U.S. Marine Dick Nooe was shot multiple times in the leg and the face, three days before the end of the Korean War. Blinded by the shots, Dick felt his life—as he knew it—was over.
Evacuated by helicopter to the nearest Mash Unit, he ultimately made his way to the Blind Rehabilitation Ward at the Hines Veterans Administration Hospital in Chicago, Illinois. He remained there from February through July 1954. While there he healed, with the help of one very special American Red Cross volunteer—a Gray Lady named Sara Scotchell.
Sara, a young professional, signed up with several gals in her office to become Red Cross Gray Ladies, named for the grey uniforms the volunteers wore. Gray Ladies read and wrote letters, talked and provided non-medical support to sick, injured and disabled veterans.Dick and Sara Nooe fell in love more than 50 years ago when she was a Red Cross Gray Lady in a VA Hospital. Photo Credit: Barbara Behling
Every Thursday, Sara’s team, assigned to support the blind unit, would host a social, providing snacks, beverages and music. “We were there to help the veteran’s become more active,” she commented. “Dick was standing in the corner, looking a bit pathetic, so I asked him to dance.”
That dance was the first of many in their 55 years of wedded bliss. “We weren’t supposed to go out with any of them, but we did start to smooch a bit,” she blushes. Dick adds. “The boys told me she was good looking and if we went outside I could see a muffled outline of her face and body. While never truly seeing her, I know she is beautiful.”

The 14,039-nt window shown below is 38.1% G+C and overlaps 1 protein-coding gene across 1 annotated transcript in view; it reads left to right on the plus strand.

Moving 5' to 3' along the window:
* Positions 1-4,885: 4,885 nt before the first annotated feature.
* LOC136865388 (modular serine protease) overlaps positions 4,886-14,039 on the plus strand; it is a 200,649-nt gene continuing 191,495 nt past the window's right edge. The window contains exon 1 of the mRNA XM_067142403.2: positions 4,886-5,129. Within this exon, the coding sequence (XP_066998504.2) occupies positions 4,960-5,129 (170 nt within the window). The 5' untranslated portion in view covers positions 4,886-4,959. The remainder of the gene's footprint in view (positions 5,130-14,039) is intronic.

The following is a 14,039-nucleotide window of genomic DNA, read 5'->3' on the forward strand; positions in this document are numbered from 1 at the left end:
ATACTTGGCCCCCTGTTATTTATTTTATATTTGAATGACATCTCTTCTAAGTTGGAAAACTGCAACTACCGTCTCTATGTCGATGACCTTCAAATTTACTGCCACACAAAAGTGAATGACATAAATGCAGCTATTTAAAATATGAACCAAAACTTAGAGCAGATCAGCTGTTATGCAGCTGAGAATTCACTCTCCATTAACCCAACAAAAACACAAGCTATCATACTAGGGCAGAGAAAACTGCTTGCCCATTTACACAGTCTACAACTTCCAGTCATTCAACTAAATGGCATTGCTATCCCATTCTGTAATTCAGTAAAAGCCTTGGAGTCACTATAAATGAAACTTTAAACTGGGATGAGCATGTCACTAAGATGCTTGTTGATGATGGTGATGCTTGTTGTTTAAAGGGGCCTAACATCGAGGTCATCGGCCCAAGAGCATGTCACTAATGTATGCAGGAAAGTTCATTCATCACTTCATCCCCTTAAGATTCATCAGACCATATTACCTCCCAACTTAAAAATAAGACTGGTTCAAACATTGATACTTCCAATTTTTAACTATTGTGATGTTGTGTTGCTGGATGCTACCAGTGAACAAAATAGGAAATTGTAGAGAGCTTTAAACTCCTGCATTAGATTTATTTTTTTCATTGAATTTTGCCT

After Dick was discharged from the hospital, he returned to Oregon to pursue a Social Work degree. The two kept in touch by letter and an occasional phone call. Sara would tape a love letter on a recording device and send it to him; he would listen to it on a Dictaphone belt. She traveled to Oregon during one summer break. The long-distance engagement was official in 1956. Soon after, Dick earned his graduate degree and they started a family.
Today, the Nooes live in Neenah, Wisconsin. At 80, Dick is still counseling part-time and is still giving back by working with local veterans. A year ago, they returned to Hines Veterans Administration Hospital to visit with other blind veterans. Dick always delivers a message of hope. “Look at us, together we have enjoyed a wonderful life,” he says, “We are blessed with two children and six grandchildren. We love to travel to Europe, Hawaii and across the United States.”
Each summer, they attend their military reunions—even though each year fewer and fewer veterans are there. Sara’s Gray Lady dress and hat have been safely stored through the decades. Her Red Cross volunteer pin is placed in the family keepsake box. It’s right next to Dick’s military ribbons of valor, including the Purple Heart.
Today, Dick and Sara continue to support the American Red Cross across the country and around the globe. “I give in my wife’s honor,” he said. “Just imagine if I had not had this young Red Cross volunteer in my life?”